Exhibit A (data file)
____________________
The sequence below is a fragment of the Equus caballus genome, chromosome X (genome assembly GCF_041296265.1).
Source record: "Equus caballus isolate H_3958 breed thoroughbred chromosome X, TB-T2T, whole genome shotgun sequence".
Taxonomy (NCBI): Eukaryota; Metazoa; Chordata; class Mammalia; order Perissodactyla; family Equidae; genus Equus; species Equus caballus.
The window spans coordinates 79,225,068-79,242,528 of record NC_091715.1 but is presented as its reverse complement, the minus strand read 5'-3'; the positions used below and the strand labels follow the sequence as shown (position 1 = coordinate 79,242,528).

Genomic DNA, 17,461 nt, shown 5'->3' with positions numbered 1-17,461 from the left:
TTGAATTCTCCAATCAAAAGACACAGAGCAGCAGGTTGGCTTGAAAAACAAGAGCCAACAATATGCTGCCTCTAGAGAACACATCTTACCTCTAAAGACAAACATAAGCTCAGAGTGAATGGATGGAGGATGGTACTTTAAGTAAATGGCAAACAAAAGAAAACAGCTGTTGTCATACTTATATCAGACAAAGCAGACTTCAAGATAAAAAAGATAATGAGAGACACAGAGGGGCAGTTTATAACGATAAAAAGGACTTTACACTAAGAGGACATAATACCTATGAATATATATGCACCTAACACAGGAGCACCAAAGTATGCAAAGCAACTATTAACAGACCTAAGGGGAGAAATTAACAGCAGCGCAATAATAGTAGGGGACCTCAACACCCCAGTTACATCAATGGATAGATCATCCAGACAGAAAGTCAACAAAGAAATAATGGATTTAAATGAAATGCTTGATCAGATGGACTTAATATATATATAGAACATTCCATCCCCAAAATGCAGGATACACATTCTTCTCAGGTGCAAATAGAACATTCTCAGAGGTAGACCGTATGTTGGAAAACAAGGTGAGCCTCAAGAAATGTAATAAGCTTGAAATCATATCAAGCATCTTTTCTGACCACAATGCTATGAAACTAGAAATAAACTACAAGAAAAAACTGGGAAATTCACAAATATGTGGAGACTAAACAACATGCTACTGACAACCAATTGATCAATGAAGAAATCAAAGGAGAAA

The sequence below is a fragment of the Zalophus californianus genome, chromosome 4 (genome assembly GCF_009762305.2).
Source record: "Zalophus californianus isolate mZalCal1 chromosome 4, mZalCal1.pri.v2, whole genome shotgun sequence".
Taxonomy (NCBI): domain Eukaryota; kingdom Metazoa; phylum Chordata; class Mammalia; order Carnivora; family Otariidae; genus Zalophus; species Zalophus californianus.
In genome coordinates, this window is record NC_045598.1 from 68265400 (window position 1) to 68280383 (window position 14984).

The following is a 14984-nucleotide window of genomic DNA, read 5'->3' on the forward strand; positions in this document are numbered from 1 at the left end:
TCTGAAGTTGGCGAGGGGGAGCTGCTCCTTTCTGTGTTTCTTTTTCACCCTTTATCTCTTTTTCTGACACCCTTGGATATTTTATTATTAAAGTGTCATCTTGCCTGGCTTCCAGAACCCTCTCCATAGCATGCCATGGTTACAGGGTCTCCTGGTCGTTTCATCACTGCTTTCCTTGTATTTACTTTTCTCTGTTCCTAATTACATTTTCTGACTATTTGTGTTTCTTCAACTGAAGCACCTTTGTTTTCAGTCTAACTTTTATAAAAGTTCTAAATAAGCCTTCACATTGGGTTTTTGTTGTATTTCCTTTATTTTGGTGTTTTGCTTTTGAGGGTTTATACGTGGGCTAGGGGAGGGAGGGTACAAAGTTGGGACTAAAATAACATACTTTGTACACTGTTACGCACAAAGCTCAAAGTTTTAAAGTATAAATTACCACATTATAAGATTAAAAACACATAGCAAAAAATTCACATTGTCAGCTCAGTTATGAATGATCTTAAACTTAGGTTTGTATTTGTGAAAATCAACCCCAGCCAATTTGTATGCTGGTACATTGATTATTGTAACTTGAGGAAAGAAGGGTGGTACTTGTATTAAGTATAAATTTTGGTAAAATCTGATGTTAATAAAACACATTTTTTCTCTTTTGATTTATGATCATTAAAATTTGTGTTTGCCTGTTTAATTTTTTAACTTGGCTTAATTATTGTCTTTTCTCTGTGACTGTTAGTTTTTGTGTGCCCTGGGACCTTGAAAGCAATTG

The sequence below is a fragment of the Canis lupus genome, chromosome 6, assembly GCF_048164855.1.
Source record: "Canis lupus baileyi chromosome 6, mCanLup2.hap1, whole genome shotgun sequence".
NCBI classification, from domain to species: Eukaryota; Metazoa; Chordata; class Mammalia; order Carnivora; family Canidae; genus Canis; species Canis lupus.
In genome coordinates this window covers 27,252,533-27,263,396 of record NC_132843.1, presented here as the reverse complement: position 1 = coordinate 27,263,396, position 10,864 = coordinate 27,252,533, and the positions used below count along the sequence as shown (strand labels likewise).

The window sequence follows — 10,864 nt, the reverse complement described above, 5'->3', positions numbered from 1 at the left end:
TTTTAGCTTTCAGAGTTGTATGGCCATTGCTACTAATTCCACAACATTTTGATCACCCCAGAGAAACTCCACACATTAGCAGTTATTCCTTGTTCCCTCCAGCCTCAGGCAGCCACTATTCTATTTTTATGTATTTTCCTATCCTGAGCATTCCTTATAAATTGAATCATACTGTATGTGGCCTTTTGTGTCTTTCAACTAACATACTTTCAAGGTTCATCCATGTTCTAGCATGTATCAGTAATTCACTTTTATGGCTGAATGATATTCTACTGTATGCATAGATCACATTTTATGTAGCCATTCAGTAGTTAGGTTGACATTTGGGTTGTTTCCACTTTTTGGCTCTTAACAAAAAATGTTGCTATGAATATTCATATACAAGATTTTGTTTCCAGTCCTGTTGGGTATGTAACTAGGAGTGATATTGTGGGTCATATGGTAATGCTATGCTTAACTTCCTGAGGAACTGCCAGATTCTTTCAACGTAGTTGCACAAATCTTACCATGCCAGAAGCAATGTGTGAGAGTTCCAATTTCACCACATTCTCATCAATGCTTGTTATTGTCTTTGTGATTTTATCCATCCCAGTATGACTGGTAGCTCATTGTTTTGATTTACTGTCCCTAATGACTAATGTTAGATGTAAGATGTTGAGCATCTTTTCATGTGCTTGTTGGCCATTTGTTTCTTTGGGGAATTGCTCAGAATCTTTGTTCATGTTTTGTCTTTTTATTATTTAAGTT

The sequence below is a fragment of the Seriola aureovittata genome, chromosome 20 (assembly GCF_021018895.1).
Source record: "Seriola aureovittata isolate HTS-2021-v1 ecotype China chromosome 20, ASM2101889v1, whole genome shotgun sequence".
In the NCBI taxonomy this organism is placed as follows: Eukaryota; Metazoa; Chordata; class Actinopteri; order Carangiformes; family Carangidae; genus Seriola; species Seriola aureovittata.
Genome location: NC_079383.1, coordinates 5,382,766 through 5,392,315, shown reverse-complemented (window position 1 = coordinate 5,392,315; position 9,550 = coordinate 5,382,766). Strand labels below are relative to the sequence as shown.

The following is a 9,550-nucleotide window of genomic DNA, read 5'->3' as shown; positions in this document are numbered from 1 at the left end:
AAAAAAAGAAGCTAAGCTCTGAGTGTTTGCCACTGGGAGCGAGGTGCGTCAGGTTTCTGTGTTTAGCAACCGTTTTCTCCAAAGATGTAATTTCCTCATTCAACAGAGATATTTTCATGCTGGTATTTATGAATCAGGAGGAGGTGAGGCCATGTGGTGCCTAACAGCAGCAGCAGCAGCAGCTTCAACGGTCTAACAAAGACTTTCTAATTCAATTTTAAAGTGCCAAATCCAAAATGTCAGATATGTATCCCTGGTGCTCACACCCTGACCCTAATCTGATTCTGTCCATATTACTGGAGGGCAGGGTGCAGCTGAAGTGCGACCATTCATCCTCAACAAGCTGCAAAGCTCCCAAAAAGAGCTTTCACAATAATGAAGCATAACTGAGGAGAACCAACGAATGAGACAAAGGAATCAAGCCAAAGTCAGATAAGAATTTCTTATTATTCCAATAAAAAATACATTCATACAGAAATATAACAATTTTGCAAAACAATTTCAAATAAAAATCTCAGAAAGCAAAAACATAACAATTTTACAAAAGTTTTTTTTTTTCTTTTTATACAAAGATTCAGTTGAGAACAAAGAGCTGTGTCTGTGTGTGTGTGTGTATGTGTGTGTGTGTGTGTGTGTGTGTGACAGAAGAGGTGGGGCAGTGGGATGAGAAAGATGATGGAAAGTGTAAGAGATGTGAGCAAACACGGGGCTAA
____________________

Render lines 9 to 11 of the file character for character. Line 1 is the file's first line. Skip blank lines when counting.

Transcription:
Taxonomy (NCBI): domain Eukaryota; kingdom Metazoa; phylum Chordata; class Mammalia; order Carnivora; family Otariidae; genus Zalophus; species Zalophus californianus.
In genome coordinates, this window is record NC_045598.1 from 68265400 (window position 1) to 68280383 (window position 14984).

The following is a 14984-nucleotide window of genomic DNA, read 5'->3' on the forward strand; positions in this document are numbered from 1 at the left end: